Noble County Courts

Noble Superior Court II

Superior Court II

The Noble Superior Court, Division 2 is a court of general jurisdiction and has concurrent jurisdiction with the Noble Circuit Court. By local rule, the following types of cases are generally filed in Superior Court, Div 2:


  • Criminal Cases
    • Misdemeanors – crimes involving punishment of one year or less
  • Civil Cases
    • CHINS (Child in Need of Services)
    • Family Preservation Court
    • Small Claims
    • Traffic infractions
    • Ordinance violation

You may check the status of a case here.

Judge Hagen

During Judge Hagen’s career, he served as Mayor of the City of Ligonier, Deputy Prosecutor for Noble County; City Attorney for the City of Ligonier; and Town Attorney for Albion, Avilla and Cromwell. He has represented numerous governmental entities such as the Central Noble School Corp., Noble County Redevelopment Commission,
Kendallville and Rome City Housing Authorities, the Noble County Library, and was a charter member of the Indiana Municipal Lawyers Association.

Hagen is a past president of the Noble County Bar Association and past President of the Board of the Noble County Public Defenders Agency. He is a member of the Noble County Bar Association, Indiana State Bar Association, and the American Bar Association

He past president of the Albion Rotary Club, is a Rotary Paul Harris Fellow, former Boy Scout Master of Ligonier Troop 102, a Life Member of the NRA, and of the Indiana University Alumni Association.

He received his undergraduate degree from IU Bloomington, and his Doctor of Jurisprudence from Indiana University School of Law in Indianapolis.

He was initially appointed by Gov. Eric Holcomb on April 18, 2017, to fill the vacancy left by Michael Kramer’s election to the circuit court.

Superior Court II FAQ's

Why can't I speak to the Judge directly?

Because in order for the Judge to remain impartial, he cannot hear one side of the case without the other side present.

What should I do if I'm the victim in a case?

Keep in contact with the Prosecutor’s Office and the Victim’s Advocate. They will keep you informed of how the case is progressing.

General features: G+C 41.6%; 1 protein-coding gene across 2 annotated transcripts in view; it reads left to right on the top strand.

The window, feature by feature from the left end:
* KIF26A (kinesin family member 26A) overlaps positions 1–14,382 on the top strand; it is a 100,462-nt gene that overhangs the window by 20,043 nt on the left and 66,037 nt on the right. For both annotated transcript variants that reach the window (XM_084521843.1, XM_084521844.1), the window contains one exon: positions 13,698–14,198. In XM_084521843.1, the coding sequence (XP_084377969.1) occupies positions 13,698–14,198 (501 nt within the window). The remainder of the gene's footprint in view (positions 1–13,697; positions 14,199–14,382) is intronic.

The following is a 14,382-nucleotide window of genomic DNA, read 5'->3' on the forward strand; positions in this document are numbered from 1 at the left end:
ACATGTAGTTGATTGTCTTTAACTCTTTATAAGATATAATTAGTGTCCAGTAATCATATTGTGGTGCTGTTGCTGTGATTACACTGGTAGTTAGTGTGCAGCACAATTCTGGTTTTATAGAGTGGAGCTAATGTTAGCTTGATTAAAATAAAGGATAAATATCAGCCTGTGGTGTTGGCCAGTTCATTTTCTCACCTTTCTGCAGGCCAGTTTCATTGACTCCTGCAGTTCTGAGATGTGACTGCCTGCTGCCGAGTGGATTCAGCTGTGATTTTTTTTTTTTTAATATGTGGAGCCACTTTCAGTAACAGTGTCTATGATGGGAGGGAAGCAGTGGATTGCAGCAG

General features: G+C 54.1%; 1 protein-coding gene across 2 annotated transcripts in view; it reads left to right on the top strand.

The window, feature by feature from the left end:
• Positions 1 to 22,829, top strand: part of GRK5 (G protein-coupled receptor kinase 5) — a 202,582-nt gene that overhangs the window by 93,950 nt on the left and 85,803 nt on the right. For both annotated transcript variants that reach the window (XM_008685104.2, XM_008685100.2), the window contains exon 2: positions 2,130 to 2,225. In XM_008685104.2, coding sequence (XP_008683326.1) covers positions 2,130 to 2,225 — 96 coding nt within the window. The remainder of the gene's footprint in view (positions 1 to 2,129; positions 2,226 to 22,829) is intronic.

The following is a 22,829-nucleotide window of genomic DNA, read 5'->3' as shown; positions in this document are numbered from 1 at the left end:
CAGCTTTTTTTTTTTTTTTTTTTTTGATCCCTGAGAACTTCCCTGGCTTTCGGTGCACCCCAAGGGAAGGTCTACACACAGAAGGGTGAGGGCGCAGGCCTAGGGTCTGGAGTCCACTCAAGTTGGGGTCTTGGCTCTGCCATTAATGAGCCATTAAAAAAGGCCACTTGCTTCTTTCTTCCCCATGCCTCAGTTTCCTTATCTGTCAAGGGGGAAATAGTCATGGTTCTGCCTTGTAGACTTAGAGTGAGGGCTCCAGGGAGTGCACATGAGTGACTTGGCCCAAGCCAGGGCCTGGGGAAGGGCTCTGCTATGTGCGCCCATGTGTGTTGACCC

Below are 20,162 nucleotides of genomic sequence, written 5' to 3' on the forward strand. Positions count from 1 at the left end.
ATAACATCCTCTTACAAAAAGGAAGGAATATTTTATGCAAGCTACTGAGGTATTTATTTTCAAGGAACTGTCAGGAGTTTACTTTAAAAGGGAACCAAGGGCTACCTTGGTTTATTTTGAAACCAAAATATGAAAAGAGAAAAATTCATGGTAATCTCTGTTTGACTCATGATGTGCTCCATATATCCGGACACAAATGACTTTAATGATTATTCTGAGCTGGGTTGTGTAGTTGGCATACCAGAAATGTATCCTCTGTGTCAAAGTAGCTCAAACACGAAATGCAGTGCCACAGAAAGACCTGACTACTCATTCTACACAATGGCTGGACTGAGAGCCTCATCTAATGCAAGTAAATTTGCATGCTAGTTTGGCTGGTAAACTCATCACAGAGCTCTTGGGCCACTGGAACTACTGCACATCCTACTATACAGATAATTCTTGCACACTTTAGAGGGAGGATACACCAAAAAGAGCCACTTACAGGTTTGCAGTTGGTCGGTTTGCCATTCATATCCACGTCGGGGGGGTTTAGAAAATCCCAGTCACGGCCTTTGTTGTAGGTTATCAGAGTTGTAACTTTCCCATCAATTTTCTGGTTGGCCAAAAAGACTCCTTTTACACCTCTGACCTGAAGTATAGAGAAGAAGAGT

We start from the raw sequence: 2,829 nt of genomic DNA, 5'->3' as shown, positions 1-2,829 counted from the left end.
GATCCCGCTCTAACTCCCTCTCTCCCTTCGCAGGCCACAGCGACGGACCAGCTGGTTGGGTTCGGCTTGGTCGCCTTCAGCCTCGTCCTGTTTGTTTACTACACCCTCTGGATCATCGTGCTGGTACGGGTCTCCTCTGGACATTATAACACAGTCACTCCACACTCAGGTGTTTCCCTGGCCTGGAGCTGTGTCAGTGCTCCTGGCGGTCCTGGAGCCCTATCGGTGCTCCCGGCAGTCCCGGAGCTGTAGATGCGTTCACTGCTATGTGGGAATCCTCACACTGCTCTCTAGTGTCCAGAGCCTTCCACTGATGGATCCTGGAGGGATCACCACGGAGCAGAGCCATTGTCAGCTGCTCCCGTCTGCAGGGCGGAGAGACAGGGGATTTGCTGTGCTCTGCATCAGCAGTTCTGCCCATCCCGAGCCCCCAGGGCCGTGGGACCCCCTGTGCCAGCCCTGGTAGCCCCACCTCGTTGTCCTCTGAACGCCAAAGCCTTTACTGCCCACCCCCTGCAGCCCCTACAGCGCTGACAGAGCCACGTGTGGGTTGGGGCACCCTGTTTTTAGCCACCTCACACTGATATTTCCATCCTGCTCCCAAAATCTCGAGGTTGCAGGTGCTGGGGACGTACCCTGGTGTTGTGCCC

If I have an attorney, can I file motions on my own?

If you have an attorney, private or court appointed, the filings presented to the Court must come from your attorney. That is their job and that is why they are hired or appointed to represent you.

I have written a letter to the Judge, but I haven't received a response.

Many of the letters the Court receives are from family members of defendants and cannot be addressed by the Court. Those that are received from defendant’s themselves are addressed either by the Court setting a hearing, or if the defendant is represented by counsel, the letter will be referred to counsel.

What should I do if I can't make it to a hearing?

If you know you are going to be late for a hearing because of traffic or transportation issues, or other problems, call the court and tell them when you expect to arrive. If you know ahead of time that you will be unable to attend a scheduled hearing and need to request a continuance, you must do so in writing, and you must notify the opposing part of your intention to request a continuance. Motions to continue are available in the download section of this website. Phone calls for continuances are not accepted unless it is an emergency situation.

What if I can't afford to hire an attorney?

If you find that you are unable to hire an attorney and need the Court to appoint an attorney to represent you, you must make that request in writing. The Court will then set a hearing to determine if you are indigent for purposes of appointing counsel.

What if I want to check on the status of a case?

There is a public terminal located in the basement of the Courthouse. If you have access to the internet, you may click here and search for a case. Basic searches are free.

I think I missed a court date and there may be a warrant out for my arrest. What should I do?

If you think there is a warrant out for your arrest, you should turn yourself in to the Sheriff’s Department as soon as possible. If it is a civil case (i.e. child support), and a body attachment has been issued, you should turn yourself in to the Sheriff’s Department.

Can't I just call in for my hearing?

Hearings can be held over the telephone with consent of the Court. Call in advance to arrange it at 260-636-2128.

What if I have questions about my case?

Procedural questions may be answered by either the Clerk’s Office or the Court. At no time can any member of the Clerk’s office or the Court give you legal advice. Only an attorney may advise you. If you are told to contact an attorney regarding your questions, you should do so.

What if I need extra time to - pay my probation user's fee, pay my restitution, pay my ticket, pay my fines and costs, complete my community service work?

If you are on probation, you should contact your probation officer and let them know what the problem is. They can give you an extension. If you’ve already had an extension from the probation officer, they may tell you to contact the Judge. Do so in writing. Tell him what the problem is and how much extra time you think you will need.

How do I contact the court?

You may contact the Superior Court II Staff at 260-636-2129 between the hours of 8:00 a.m. and 4:00 p.m. Monday through Friday.